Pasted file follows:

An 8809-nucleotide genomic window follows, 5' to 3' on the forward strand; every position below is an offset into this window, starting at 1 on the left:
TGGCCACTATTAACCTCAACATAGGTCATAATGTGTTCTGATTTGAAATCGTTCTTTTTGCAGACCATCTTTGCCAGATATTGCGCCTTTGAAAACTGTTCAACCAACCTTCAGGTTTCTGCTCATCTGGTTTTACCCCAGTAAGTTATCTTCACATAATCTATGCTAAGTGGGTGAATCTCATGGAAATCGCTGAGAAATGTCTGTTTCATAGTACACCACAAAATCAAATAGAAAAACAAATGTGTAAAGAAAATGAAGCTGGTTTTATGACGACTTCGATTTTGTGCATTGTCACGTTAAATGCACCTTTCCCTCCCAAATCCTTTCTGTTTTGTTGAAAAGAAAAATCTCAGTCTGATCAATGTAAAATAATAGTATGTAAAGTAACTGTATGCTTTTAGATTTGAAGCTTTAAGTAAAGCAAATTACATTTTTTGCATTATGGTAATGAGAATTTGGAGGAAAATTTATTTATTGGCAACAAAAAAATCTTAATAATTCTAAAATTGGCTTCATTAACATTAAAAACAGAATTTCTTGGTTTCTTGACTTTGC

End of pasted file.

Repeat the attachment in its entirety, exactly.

An 8809-nucleotide genomic window follows, 5' to 3' on the forward strand; every position below is an offset into this window, starting at 1 on the left:
TGGCCACTATTAACCTCAACATAGGTCATAATGTGTTCTGATTTGAAATCGTTCTTTTTGCAGACCATCTTTGCCAGATATTGCGCCTTTGAAAACTGTTCAACCAACCTTCAGGTTTCTGCTCATCTGGTTTTACCCCAGTAAGTTATCTTCACATAATCTATGCTAAGTGGGTGAATCTCATGGAAATCGCTGAGAAATGTCTGTTTCATAGTACACCACAAAATCAAATAGAAAAACAAATGTGTAAAGAAAATGAAGCTGGTTTTATGACGACTTCGATTTTGTGCATTGTCACGTTAAATGCACCTTTCCCTCCCAAATCCTTTCTGTTTTGTTGAAAAGAAAAATCTCAGTCTGATCAATGTAAAATAATAGTATGTAAAGTAACTGTATGCTTTTAGATTTGAAGCTTTAAGTAAAGCAAATTACATTTTTTGCATTATGGTAATGAGAATTTGGAGGAAAATTTATTTATTGGCAACAAAAAAATCTTAATAATTCTAAAATTGGCTTCATTAACATTAAAAACAGAATTTCTTGGTTTCTTGACTTTGC